Sunday, 26 October 2008

No way back for all concerned

It is time that a deal is reached between Mugabe and Tsvangarai in an effort to address pressing and life threatening issues that face that country. Both leaders must put aside their differences in the interest of Zimbabwe all Zimbabwean the world over.

There are two sides to this story, but the true issue is that of land -- Mugabe intends to nationalize the land where as Tsvangarai focus is to privatise it. It means that support for Mugabe’s socialist policy will come from East (namely China and Rushia) where as Tsvangarai free market concept will attract support from the west (namely Britain, USA and France). So surely if both leaders agree to a deal, Zimbabwe could benefit from both worlds.

Zimbabweans face numerous challenges, but most pressing are limited availability of food, frequent power cuts, very few jobs and a currency that in many Zimbabweans eyes is deemed worthless and insignificant.

Inflation in Zimbabwe is now running at over 11. million per cent. Recent transaction on the Black market shows that the Billions of Zimbabwean dollars will change hands for a single US dollar. The truth is that no one uses or recognises the currency. The US Dollar and South African Rand are now the currencies of choice for all those that want to trade in Zimbabwe.

Zimbabwe once branded the bread basket of Africa for its abundant food production capacity is now a country dependant on aid and external assistance.

Both Mugabe and Tsvangarai failed in their efforts in March of this year to secure an all right majority in the general elections. Following a power shearing deal brokered by SADC (Southern African Development Community) in September. Both men are now in a deadlock power struggle. Horse-trading over the numbers of ministerial posts, which personalities from both camps should get the lucrative and influential ministerial portfolios - especially that of finance and defence are some of the sticking points.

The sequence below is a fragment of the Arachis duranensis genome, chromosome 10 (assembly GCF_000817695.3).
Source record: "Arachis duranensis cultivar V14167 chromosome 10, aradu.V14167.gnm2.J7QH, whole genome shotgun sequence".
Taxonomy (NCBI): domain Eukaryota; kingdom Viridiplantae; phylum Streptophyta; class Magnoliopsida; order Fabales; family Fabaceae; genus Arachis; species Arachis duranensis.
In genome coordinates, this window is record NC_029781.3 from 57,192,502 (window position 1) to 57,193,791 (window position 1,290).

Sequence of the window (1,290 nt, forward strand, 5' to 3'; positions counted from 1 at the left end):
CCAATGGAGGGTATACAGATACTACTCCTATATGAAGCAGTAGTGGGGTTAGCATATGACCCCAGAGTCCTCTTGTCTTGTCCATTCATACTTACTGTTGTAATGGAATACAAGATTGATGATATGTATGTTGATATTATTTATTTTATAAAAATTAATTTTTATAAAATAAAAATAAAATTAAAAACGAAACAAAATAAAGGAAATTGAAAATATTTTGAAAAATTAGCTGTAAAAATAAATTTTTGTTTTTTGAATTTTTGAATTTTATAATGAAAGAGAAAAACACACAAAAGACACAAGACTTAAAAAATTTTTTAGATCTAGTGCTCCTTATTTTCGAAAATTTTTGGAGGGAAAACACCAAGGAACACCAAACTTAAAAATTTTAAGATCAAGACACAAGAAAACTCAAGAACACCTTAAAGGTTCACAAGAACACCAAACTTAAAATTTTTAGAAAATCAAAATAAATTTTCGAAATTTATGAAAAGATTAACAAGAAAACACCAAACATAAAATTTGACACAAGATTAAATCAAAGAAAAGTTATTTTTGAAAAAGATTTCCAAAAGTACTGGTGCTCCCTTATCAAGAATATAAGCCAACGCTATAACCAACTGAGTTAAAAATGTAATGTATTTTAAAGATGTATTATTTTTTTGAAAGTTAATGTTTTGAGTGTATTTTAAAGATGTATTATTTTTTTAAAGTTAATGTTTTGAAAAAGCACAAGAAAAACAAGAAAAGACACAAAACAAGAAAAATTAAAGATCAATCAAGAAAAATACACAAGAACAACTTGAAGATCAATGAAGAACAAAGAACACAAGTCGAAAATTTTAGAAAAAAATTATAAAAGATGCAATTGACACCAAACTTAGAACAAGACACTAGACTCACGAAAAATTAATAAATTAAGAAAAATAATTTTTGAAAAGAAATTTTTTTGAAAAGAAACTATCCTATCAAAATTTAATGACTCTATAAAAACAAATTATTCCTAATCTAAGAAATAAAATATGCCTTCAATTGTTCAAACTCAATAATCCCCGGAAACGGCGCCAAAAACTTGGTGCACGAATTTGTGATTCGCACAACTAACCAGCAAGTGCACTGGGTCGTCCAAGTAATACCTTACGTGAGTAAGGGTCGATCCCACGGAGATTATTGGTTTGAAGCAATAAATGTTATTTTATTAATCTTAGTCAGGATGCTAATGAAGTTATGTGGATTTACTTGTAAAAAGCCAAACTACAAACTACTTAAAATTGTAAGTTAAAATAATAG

The reality is that the SADC brokered deal between the two men by the former president of South Africa Tambo Mbeki; should now forge a joint workable strategy without delay.

Tambo Mbeki is a battered and bruised former South African leader, who was ousted from his job as president of that country. Public infighting with long time rival Jacob Zuma resulted in a vote of no confidence by his ANC party. Tambo Mbeki has in the past been heavily criticized for not being forceful and heavy hand with both sides of the Mugabe and Tsvangarai affair. But he must be commended for his gallant effort in securing a power sharing deal between the two.

Agreeing terms and a practical working model as part of a deal with Mugabe, will command all Mbeki experience and standing in the region. The question is how much respect does Tambo Mbeki command. Is it enough for him to achieve a working formula for Zimbabwe. We must be mindful that Mbeki is now minus his presidential title combined with dwindling influence in the region.

Tuesday, 21 October 2008

Please.. allow Africa toTrade – without impediment !!